Also, I could swear every cab driver I had was a Sutter brother.
from the AP via Sports Illustrated,
“I’m biting my tongue here,’’ Keenan said after Game 2.
That didn’t sit well with Sharks coach Ron Wilson, who has long argued against a more relaxed standard of officiating in the postseason.
“The playoffs are an extension of the regular season, and we play by the same rules,’’ Wilson said Friday. “There’s not a red rulebook for the playoffs and a white one for the regular season.’‘
All in all, it’s been a virtuoso performance by two of the NHL’s top bench bosses and media agitators. Both are experts with pungent sound bites and jabbing comments to their players as well.
“They both have their thick books of things they say,’’ Roenick said. “At times, I’d like to put earplugs in my ears on the bench, but they both do it because they’re passionate about the game.’‘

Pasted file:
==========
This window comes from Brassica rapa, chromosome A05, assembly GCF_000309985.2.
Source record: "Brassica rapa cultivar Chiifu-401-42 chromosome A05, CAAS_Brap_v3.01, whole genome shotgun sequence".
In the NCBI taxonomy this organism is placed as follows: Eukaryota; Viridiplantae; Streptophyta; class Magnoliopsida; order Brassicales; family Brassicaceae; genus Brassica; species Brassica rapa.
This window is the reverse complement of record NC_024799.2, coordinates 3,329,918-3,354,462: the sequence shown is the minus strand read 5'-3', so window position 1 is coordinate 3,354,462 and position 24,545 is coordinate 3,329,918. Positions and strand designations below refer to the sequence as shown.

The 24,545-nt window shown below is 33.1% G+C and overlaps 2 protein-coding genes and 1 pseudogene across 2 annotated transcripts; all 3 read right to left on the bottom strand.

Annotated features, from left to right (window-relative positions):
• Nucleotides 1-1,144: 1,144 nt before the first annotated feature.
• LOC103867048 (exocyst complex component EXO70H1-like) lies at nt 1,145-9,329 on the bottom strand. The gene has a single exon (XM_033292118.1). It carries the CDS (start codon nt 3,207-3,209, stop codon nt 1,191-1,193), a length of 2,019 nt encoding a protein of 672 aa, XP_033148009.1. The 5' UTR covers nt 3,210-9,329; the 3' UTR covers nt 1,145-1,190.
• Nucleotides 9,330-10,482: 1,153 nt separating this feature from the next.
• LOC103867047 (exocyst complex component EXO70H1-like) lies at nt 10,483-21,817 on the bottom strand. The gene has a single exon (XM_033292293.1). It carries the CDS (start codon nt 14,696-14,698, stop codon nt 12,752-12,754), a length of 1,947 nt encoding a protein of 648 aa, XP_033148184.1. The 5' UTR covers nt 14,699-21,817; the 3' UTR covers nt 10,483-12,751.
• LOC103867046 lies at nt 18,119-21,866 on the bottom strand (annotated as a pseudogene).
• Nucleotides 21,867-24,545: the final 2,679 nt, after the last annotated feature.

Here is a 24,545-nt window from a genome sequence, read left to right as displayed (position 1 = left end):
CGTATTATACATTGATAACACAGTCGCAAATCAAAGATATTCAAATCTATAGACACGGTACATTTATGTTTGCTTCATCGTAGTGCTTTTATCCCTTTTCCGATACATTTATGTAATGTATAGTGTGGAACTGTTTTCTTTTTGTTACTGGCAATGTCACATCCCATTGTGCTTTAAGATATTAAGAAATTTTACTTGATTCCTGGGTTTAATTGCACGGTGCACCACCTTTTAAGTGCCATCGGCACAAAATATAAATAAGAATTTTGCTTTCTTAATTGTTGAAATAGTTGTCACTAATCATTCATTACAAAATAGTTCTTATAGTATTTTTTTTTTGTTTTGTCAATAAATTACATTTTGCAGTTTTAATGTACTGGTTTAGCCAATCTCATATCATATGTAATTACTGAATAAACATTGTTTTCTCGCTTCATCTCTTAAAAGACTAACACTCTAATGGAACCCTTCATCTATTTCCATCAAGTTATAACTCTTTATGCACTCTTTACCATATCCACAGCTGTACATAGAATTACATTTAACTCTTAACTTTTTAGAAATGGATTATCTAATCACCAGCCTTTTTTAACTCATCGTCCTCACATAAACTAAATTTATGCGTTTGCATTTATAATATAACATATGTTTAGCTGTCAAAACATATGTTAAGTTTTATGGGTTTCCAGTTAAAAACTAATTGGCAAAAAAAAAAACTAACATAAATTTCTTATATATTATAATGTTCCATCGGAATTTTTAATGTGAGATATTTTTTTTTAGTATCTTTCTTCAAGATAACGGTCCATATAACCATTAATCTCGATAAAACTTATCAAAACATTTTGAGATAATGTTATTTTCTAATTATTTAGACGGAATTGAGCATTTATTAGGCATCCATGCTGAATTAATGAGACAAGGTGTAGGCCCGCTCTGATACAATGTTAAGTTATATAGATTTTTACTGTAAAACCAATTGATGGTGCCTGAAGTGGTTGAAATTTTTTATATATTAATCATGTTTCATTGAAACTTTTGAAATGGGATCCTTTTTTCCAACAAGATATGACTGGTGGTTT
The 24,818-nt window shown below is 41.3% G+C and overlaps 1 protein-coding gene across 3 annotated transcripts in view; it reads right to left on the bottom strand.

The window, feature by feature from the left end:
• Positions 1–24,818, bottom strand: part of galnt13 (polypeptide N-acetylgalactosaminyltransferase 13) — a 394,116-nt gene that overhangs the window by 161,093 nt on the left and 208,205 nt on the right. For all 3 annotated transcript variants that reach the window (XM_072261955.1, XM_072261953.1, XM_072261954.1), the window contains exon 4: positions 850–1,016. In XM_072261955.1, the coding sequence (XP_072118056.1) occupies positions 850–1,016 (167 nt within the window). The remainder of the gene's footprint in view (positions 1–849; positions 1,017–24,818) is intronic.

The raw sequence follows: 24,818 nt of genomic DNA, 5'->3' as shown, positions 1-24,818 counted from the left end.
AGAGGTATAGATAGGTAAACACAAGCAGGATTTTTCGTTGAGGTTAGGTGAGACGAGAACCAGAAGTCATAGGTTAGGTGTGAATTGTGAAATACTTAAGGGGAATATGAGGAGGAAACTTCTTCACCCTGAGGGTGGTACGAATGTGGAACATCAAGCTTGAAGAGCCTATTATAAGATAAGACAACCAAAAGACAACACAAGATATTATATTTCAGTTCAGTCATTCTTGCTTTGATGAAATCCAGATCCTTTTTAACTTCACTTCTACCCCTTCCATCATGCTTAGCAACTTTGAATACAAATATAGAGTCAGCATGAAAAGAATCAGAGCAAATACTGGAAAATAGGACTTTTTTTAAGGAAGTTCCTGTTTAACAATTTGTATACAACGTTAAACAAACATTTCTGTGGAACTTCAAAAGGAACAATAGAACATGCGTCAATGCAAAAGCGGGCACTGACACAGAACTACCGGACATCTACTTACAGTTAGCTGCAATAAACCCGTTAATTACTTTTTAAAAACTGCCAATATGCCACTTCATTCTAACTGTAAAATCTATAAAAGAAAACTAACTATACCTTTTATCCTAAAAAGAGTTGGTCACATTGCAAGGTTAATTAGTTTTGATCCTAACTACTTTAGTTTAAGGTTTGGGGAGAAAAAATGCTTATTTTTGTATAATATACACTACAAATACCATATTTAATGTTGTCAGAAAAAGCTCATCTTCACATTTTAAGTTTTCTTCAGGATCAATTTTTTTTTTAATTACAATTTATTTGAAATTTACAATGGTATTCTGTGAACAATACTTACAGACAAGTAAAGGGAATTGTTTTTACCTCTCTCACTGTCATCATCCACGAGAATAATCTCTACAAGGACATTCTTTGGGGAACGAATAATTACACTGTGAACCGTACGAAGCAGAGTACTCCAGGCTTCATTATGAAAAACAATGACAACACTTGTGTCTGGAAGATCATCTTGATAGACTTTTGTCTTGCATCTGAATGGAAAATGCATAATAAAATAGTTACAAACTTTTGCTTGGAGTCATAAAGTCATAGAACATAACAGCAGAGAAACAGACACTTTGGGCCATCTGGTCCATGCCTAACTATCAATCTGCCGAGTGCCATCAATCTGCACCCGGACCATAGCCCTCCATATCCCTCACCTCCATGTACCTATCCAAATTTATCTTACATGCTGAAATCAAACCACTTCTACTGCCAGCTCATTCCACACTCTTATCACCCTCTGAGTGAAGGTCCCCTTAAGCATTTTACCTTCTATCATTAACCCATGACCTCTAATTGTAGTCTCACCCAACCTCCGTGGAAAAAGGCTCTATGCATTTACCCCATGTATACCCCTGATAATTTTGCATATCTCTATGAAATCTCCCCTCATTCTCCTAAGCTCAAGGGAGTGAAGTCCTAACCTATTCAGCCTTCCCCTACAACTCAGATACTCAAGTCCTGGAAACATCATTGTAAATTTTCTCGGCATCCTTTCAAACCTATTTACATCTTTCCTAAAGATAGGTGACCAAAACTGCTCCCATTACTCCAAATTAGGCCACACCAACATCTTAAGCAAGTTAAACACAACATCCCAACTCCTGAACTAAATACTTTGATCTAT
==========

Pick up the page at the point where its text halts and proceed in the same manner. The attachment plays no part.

from Randy Sportak of the Calgary Sun,
There was no chance of the Shark Tank faithful serenading Phaneuf with a song for his special day, not while they were busy firing the boos that were raining down on him in both games so far in this series. Every time Phaneuf touched the puck, the boobirds came out.
“They obviously don’t like the way I play or they’re just trying to do their part to help contribute,” Phaneuf said with a shrug.
“It’s part of the game. It’s a fun building to play in—there’s a lot of energy and a lot of emotion.
“They’re a loud group of fans, so it’s an exciting building to play in.”
Phaneuf may be a fan favourite in the Stampede City, but it’s not a show that goes on the road.
from the Calgary Herald,
But with the splendid netminding of Evgeni Nabokov, not much offence was required for the Sharks, who happily cuffed the Calgary Flames 2-0 in National Hockey League playoff action Thursday at the HP Pavilion.
Calgary coach Mike Keenan refused, more than once, to be dragged into a discussion about referees Marc Joannette and Tim Peel.